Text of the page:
The Politics of Disco

We have all rocked out to Mithun Chakraborty’s “I am a disco dancer” at some point in our lives but a few of us realise what it meant to be a part of the Disco movement – and I use the word ‘movement’ understanding fully the gravity of the word. The disco culture is more than just flamboyant clothes and groovy music; it was an outlet for the marginalised sections of the society. Discotheques emerged as a place where the African American, Latinos, homosexuals and ‘hipster’ heterosexuals could come together and interact without restrictions.

In the US, due to the Prohibition in the 1930’s the nightclub scene went underground and only resurfaced with the coming of swing and jazz. By the 70s, the night scene had been commandeered by disco. It soon became a symbol of freedom for the oppressed masses. It was a place for men and women alike to come, sing, dance, drink and enjoy their night. It became a sacred zone free from discrimination that women (as a newly emerging workforce), gay, Hispanic and African Americans faced in other spheres of their lives. Disco was freeing, empowering and perhaps the first place where differences were not just tolerated, but celebrated. It gave us the first openly gay pop star – Sylvester “the disco queen” and gave drag queens and cross dressers like The Cockettes and The Disquotays a safe place to express themselves. Disco was the embodiment of the message of love, free spiritedness and unrestricted, unabashed sexuality. With songs like the catchy “love to love you baby” it brought female sexuality in the public sphere as something to be proud of and women could go out, unchaperoned and dance the night away to jazz, funk and latin music.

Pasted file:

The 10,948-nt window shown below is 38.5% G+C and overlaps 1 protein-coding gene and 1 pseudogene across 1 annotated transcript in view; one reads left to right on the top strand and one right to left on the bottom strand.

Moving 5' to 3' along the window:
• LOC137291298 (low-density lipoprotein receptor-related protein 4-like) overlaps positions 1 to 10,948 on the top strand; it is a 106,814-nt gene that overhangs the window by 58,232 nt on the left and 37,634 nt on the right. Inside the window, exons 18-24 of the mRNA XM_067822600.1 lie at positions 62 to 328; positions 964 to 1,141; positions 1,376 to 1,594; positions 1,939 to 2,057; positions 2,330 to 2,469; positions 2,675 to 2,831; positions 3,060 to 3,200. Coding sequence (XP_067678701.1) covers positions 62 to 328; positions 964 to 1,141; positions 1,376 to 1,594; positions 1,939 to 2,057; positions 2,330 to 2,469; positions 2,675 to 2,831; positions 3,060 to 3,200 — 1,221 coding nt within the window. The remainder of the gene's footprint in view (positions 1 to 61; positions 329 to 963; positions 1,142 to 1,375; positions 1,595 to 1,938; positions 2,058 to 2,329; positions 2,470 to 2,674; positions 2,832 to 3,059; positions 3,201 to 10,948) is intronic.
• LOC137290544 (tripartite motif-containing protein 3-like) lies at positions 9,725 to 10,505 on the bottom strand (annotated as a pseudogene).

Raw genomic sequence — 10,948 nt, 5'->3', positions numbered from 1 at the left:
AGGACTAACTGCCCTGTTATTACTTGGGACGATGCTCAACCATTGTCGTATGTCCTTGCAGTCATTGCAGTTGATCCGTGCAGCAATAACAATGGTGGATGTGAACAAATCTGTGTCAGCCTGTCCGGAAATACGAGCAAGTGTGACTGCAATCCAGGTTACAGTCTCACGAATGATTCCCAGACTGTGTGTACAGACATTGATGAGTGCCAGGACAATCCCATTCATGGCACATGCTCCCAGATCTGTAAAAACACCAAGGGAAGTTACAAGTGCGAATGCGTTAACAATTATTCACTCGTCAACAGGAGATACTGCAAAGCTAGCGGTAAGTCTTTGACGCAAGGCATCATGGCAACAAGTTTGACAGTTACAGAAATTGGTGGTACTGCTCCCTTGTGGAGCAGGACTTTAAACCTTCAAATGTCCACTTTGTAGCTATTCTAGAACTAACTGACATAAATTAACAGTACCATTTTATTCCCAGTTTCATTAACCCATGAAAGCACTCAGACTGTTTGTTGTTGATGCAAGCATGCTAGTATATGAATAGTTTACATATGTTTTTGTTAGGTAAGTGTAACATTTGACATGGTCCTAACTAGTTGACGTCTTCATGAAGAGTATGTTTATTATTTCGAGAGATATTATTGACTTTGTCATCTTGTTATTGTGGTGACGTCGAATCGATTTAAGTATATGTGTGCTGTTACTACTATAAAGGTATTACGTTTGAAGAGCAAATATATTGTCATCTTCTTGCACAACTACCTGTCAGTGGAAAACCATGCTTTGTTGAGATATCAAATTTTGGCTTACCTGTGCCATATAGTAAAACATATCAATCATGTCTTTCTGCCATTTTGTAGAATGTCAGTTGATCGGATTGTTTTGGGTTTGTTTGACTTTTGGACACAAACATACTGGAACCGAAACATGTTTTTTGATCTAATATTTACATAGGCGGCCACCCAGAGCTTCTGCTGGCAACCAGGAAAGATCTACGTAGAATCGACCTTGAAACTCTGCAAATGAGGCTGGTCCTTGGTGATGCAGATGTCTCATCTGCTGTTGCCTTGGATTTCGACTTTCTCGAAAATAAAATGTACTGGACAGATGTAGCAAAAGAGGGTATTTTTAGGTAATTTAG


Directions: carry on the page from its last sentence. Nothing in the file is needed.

The decline of disco is just as politically charged as its rise was. The Disco Demolition Night at Comiskey park in Chicago (1979) which saw predominantly white American men destroying piles of vinyl on a baseball pitch betrayed not just anti-disco sentiments but homophobic subtext and a distaste for the growing sexual and racial liberation that Disco was partly responsible for and while this night is widely regarded as ‘the night disco died’, anyone who has heard any pop music in the past three decades would agree that the likes of Madonna, Lady Gaga and Bruno Mars have kept the essence and message of Disco alive.

– Abhilasha Kaul, First Year.


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